inclusion of the two lots as security for the refinance loans, and, in light of
plaintiff's understanding the lots had merged, the references to only Lot 17
during the closings would not have alerted plaintiff about any error in the 1994
deed. Plaintiff's counsel for the closings, who was the same attorney who
drafted the erroneous 1994 deed, testified there was no reason during the
refinances to question the accuracy of the 1994 deed.
14
   We need not consider whether plaintiff's interaction with King in 2014 should
have alerted a reasonable person exercising ordinary diligence that there was an
error in the deed because, even if it did, plaintiff's filing of her complaint four
years later was timely under N.J.S.A. 2A:14-1.
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                                       24
the court's order directing that the Borough issue a corrective deed and

dismissing defendants' counterclaim.

                                        B.

      Although not raised by the parties, we affirm for an additional reason. As

we have explained, in its opposition to plaintiff's claim before the trial court and

on appeal, defendants rely solely on the statute of limitations set forth in

N.J.S.A. 2A:14-1. In pertinent part, by its plain terms N.J.S.A. 2A:14-1 applies

only to "action[s] at law . . . for recovery upon a contractual claim or liability."

See Desiderio v. D'Ambrosio, 

190 N.J. Super. 424

, 429 (Ch. Div. 1983)

(explaining "N.J.S.A. 2A:14-1[] is by its terms applicable only to an 'action at

law'"). Plaintiff, however, did not assert an action at law in her complaint. She

did not allege the Borough breached an agreement to convey title to Lot 16, and

she did not seek damages for an alleged breach of contract.

      Plaintiff's complaint instead sought a purely equitable remedy—

correction of what neither the Borough nor defendants dispute are errors in the

deed's description and block and lot numbers. The Borough conceded plaintiff

and Charles Lott purchased the property from it in 1994 for $5,000, and the

Borough does not appeal from the court's order directing that it correct errors in

a deed prepared by the Borough attorney, signed by the Borough's mayor, and


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                                        25
filed by the Borough in the County Clerk's office. The correction of mistakes

in deeds "is one of the ancient and well established heads of equity jurisdiction ,

and it is the duty of the court where [a] mistake is clearly proved, to correct it

by any means in its power to effect the amendment and the object of it." Loss

v. Obry, 

22 N.J. Eq. 52

, 54 (Ch. 1871); see also Italian-Am. Bldg. & Loan Ass'n

of Passaic Cnty. v. Russo, 

130 N.J. Eq. 232

, 236 (Ch. 1941) ("The correction of

mistakes in documents is of course a familiar ground of equity jurisdiction.");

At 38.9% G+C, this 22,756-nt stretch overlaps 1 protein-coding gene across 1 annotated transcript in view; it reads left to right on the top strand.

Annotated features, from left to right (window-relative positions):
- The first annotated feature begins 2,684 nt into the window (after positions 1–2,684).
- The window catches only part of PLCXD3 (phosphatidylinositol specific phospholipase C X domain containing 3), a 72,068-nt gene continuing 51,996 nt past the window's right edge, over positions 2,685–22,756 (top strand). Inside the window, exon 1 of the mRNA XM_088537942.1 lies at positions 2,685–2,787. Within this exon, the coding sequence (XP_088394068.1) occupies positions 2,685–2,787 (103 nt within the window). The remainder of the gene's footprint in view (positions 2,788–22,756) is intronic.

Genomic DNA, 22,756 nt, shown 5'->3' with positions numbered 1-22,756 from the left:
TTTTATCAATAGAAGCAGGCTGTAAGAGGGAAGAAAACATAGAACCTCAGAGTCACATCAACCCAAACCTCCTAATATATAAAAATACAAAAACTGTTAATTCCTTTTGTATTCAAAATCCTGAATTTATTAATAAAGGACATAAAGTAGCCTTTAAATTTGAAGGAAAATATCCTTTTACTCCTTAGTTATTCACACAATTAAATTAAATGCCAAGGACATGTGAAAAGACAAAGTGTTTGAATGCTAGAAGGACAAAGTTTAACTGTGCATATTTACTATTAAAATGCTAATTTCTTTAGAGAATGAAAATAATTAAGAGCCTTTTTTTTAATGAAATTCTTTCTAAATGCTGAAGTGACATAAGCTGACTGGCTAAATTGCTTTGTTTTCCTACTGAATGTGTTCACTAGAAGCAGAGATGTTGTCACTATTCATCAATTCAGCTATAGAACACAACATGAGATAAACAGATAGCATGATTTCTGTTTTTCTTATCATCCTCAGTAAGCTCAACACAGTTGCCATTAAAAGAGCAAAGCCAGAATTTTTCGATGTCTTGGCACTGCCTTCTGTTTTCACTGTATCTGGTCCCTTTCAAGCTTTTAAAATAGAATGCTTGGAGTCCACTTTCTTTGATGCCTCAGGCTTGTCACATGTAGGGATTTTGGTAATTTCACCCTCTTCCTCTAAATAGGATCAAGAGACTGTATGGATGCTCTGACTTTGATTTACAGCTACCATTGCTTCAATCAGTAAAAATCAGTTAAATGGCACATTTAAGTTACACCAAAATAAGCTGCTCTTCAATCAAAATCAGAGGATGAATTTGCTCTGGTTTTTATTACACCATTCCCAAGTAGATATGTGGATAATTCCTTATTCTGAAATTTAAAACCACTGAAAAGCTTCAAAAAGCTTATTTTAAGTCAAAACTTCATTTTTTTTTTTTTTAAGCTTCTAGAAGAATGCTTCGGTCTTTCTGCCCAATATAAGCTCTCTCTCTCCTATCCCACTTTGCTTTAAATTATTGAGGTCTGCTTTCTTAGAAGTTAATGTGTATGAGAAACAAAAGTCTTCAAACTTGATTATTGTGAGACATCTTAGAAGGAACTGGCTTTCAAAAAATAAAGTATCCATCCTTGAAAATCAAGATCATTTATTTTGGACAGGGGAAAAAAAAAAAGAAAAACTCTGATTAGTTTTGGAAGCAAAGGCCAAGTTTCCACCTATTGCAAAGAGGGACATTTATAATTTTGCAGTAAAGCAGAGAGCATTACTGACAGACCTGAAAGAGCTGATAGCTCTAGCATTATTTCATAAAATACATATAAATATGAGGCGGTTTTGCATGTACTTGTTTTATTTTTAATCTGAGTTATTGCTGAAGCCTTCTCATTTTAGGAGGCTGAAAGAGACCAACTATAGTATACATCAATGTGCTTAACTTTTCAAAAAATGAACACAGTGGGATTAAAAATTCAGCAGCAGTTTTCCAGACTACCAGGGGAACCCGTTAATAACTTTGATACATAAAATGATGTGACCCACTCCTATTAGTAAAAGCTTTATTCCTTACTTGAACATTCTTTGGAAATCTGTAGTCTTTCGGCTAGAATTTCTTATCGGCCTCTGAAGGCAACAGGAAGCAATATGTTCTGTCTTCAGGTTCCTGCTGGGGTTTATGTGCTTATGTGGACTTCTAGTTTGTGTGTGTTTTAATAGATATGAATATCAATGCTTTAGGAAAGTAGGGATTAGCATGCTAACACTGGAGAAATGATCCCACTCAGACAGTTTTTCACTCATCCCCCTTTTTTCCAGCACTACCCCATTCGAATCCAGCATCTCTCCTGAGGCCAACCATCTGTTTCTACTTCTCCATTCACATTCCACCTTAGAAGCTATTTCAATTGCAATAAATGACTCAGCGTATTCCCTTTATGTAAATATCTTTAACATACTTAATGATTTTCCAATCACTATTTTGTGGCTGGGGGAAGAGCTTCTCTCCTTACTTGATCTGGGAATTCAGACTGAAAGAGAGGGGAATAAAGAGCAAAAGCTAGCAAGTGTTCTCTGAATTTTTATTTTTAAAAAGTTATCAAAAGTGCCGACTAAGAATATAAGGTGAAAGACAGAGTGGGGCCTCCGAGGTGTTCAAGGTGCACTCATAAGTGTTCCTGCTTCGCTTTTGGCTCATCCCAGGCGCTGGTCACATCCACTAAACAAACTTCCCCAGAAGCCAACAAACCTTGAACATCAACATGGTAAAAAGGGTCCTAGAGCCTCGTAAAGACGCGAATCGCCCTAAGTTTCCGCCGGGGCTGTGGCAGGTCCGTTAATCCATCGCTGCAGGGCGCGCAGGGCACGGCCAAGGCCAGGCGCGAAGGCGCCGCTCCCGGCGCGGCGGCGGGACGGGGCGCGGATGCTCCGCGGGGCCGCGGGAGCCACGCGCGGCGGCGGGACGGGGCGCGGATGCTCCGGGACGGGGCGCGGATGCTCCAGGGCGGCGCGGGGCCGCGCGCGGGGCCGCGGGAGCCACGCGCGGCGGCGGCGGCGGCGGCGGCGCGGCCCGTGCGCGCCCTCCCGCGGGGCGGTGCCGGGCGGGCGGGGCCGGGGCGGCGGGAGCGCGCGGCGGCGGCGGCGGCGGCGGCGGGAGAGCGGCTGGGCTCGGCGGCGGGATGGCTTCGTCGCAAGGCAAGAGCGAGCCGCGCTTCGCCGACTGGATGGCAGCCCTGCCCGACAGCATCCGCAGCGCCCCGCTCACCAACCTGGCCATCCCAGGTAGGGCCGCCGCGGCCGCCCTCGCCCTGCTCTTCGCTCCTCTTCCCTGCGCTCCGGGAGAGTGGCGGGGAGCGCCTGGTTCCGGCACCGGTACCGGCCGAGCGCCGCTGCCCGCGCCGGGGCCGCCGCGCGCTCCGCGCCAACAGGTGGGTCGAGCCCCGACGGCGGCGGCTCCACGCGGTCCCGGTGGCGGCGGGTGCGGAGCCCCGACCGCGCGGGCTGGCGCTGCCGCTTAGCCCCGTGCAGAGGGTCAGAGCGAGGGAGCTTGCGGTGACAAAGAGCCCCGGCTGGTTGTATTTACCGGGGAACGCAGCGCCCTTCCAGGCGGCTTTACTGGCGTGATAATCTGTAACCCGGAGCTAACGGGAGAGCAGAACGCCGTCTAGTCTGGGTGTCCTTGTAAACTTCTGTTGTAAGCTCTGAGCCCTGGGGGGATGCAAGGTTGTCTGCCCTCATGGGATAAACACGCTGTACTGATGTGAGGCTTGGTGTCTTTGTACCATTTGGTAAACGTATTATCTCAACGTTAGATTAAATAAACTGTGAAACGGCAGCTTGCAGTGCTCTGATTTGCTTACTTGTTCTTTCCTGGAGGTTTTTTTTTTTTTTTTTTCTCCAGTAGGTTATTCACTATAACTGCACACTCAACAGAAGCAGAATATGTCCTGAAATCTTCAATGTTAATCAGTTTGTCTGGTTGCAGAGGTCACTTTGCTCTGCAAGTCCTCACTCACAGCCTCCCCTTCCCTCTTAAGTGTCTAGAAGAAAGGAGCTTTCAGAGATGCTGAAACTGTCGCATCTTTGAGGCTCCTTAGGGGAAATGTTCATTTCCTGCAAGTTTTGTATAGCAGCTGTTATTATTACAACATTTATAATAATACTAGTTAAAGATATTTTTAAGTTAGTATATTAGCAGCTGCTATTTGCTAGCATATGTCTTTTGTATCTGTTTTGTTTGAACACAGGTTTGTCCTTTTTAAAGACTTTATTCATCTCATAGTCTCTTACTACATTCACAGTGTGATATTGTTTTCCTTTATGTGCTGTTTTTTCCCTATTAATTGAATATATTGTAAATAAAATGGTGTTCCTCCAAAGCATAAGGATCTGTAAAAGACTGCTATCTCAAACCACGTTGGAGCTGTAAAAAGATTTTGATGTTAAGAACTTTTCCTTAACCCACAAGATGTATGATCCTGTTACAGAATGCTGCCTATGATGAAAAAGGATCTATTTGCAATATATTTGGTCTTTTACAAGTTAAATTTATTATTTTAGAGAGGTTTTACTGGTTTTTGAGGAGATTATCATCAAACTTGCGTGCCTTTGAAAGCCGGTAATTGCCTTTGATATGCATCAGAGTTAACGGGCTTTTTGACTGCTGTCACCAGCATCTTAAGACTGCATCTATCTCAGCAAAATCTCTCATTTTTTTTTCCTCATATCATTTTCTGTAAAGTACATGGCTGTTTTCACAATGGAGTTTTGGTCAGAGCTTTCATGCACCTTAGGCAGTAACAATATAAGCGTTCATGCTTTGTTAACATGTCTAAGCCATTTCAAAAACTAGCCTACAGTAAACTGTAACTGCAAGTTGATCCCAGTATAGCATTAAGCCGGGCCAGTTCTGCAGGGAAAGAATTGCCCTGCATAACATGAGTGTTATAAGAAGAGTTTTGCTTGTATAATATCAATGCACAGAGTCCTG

Burgin v. Giberson, 

26 N.J. Eq. 72

, 77 (Ch. 1875) ("Courts of equity will relieve

against mistake, and will correct and reform deeds . . . to grant such relief.").

      The statute of limitations contained in N.J.S.A. 2A:14-1 is inapplicable to

plaintiff's equitable claim for the corrected deed, and defendants' reliance on the

statute as its solitary defense to plaintiff's claim is misplaced and should have

been rejected by the trial court. Since defendants and the Borough offered no

other basis for their opposition to plaintiff's claim, the court should have rejected

defendants' reliance on N.J.S.A. 2A:14-1 and ordered that the Borough issue the

corrective deed for that reason alone.

      "[I]n matters as to which no statute of limitations is directly applicable,

courts first look to see whether there is an analogous statute that might

appropriately fix the period of timeliness as to the equitable remedy." Fox v.


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                                         26
Millman, 

210 N.J. 401

, 422 (2012). That is, "[w]here the equitable cause of

action is analogous to the one at law, laches may depend solely on the

comparable statute of limitations." Lavin v. Bd. of Educ. of Hackensack, 

90 N.J. 145

, 152 n.1 (1982). Where, as here, we find no analogous statute of

limitations for a claim to correct admitted and undisputed errors in a deed,

defendants' timeliness claim should have been based on the doctrine of laches. 15

See

id. at 151

(explaining laches is "an equitable defense that may be interposed

in the absence of the statute of limitations").

      The doctrine of laches is "invoked to deny a party enforcement of a known

right when the party engages in an inexcusable and unexplained delay in

exercising that right to the prejudice of the other party." Knorr v. Smeal, 

178 N.J. 169

, 180-81 (2003). "[L]aches is not governed by fixed time limits but

instead relies on analysis of time constraints that 'are characteristically

flexible.'" 

Fox, 210 N.J. at 418

(citation omitted) (quoting 

Lavin, 90 N.J. at 15

   Even if N.J.S.A. 2A:14-1 is considered an analogous statute, for the reasons
we have detailed, the court correctly determined the claim was timely filed. In
addition, a court must apply an analogous statute of limitations for an equitable
claim "unless there is an overriding reason why that application would be
inequitable."